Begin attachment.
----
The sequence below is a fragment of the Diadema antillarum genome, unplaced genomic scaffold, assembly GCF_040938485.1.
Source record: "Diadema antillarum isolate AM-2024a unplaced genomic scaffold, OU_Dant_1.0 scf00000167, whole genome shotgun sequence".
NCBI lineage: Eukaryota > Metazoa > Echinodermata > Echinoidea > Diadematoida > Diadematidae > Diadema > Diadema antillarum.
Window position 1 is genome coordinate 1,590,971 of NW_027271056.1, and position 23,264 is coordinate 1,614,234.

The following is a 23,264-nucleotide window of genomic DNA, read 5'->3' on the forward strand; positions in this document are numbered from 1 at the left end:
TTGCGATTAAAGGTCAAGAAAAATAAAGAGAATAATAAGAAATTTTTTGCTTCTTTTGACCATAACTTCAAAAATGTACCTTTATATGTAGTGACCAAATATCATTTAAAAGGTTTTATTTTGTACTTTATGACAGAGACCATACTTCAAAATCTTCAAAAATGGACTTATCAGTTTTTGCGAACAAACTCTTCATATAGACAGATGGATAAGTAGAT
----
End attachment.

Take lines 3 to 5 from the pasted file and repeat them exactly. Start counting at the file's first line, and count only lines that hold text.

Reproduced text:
NCBI lineage: Eukaryota > Metazoa > Echinodermata > Echinoidea > Diadematoida > Diadematidae > Diadema > Diadema antillarum.
Window position 1 is genome coordinate 1,590,971 of NW_027271056.1, and position 23,264 is coordinate 1,614,234.

The following is a 23,264-nucleotide window of genomic DNA, read 5'->3' on the forward strand; positions in this document are numbered from 1 at the left end: